March 22, 2021 | Pairagraph

Securing Peace in the Middle East After Trump

March 22, 2021 | Pairagraph

Securing Peace in the Middle East After Trump

Dennis Ross

When it comes to the Abraham Accords, the Trump Administration deserves the credit for taking advantage of an opportunity, one it responded to but did not initiate. It was the UAE that came to the White House in early July 2020 and offered a win for the Administration: a peace treaty between Israel and an Arab state, the first since the Israeli-Jordanian peace treaty in 1994.

The price was two-fold: no Israeli annexation of the territory allotted to it in the Trump peace plan and weapons like the F-35 that had been denied to the Emirates because of the US commitment to preserving Israel’s qualitative military edge. Jared Kushner understood the significance of the offer and leaped at it and then built on it in subsequent deals. With Bahrain, pressure was applied to follow on, and with Sudan and Morocco incentives were offered—being taken off the terrorism list in the case of Sudan and recognition of their sovereignty in Western Sahara for Morocco.

Still, in the past such incentives were unlikely to have worked. The region has changed. The Abraham Accords reversed the order of the Arab Peace Initiative of 2002: then, ending occupation came first and in return Israel got diplomatic recognition. Now, normalization comes first and, at least in the case of the UAE, Israel avoids taking a “negative” step toward the Palestinians. Arab states have always put their interests first before the Palestinians, even if they elevated the Palestinian cause rhetorically. What is different now is there is a loss of fear about the Palestinian ability to mobilize a threatening reaction against those Arab leaders who make the decision to normalize with Israel because it serves their interests. And, a number of Arab leaders see that Israel offers not just security benefits but can help non-military needs as well when it comes to health, water, and agriculture.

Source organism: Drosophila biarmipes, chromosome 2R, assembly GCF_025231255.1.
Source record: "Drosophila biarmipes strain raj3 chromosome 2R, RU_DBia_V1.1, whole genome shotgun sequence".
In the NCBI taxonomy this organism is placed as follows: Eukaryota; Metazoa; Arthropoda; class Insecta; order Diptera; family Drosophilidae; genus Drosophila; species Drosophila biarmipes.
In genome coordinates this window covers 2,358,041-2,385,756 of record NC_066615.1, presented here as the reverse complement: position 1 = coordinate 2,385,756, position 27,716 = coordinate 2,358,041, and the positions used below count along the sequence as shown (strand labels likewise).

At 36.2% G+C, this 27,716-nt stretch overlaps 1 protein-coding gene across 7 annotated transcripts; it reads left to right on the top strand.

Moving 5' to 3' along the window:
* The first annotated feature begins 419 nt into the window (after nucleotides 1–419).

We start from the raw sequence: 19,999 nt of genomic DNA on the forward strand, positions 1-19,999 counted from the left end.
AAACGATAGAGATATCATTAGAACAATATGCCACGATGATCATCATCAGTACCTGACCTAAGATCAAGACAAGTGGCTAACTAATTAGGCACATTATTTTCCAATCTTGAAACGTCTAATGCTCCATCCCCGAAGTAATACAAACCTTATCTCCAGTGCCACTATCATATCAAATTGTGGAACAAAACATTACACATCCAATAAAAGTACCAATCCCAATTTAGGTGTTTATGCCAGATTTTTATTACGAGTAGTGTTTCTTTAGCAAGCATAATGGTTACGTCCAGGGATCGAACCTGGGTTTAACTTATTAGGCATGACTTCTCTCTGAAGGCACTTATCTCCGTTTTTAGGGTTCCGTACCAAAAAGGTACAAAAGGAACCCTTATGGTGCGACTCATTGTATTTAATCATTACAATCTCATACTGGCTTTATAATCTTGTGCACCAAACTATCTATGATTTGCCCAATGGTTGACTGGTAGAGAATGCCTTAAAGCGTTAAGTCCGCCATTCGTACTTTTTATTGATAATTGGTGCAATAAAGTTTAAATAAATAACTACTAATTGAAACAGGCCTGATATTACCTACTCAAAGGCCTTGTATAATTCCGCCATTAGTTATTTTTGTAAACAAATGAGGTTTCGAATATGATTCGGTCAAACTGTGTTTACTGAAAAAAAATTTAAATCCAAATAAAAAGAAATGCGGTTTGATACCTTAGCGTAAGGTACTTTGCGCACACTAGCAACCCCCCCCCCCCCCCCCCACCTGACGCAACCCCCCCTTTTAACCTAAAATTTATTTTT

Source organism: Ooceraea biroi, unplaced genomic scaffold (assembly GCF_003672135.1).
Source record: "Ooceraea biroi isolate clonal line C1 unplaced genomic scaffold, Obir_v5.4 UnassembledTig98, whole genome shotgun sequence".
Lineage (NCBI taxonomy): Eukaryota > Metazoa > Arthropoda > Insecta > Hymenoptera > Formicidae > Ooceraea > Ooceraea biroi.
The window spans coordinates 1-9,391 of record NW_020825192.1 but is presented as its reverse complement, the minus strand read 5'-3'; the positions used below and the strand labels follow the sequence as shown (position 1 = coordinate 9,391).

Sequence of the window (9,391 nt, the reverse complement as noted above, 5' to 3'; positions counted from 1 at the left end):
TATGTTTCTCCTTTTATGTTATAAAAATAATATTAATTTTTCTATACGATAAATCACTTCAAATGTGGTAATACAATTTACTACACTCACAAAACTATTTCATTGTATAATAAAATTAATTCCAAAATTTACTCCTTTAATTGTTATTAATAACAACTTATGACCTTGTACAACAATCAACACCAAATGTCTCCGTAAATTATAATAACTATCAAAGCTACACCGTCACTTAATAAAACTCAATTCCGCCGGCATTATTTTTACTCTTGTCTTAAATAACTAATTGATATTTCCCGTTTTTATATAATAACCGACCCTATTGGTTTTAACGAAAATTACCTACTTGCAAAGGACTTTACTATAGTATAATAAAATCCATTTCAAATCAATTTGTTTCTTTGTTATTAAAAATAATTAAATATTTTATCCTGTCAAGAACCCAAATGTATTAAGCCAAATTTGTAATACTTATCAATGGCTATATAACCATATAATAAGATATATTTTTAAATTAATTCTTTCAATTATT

But the US still needs to play a role. The UAE wanted something from the US and that is likely to remain true with others as well. Building on the Abraham Accords won’t just happen, it will require some active brokering by the Biden Administration and consideration over what those Arab states may want from us. Passive support won’t add to the accords. Active brokering means talking, e.g., to Saudi leaders and exploring the menu of actions they could take publicly toward Israel, and what steps by the Israelis and by us would make it easier for the Kingdom to take those steps.

Like the Emirates, the Saudis may create a relationship between their action and what the Israelis will or will not do toward the Palestinians. The more politically significant their move, the more they may seek from the Israelis and from us in terms of assurances or even security commitments.

Bottom line: building on normalization will further change the landscape in the area and cement a coalition, not just for peace but against those most determined to threaten it like Iran and its proxies.

Shany Mor

As I agree with nearly every word Ambassador Ross has written here, I want to take the discussion over to where I think there might be a subtle difference.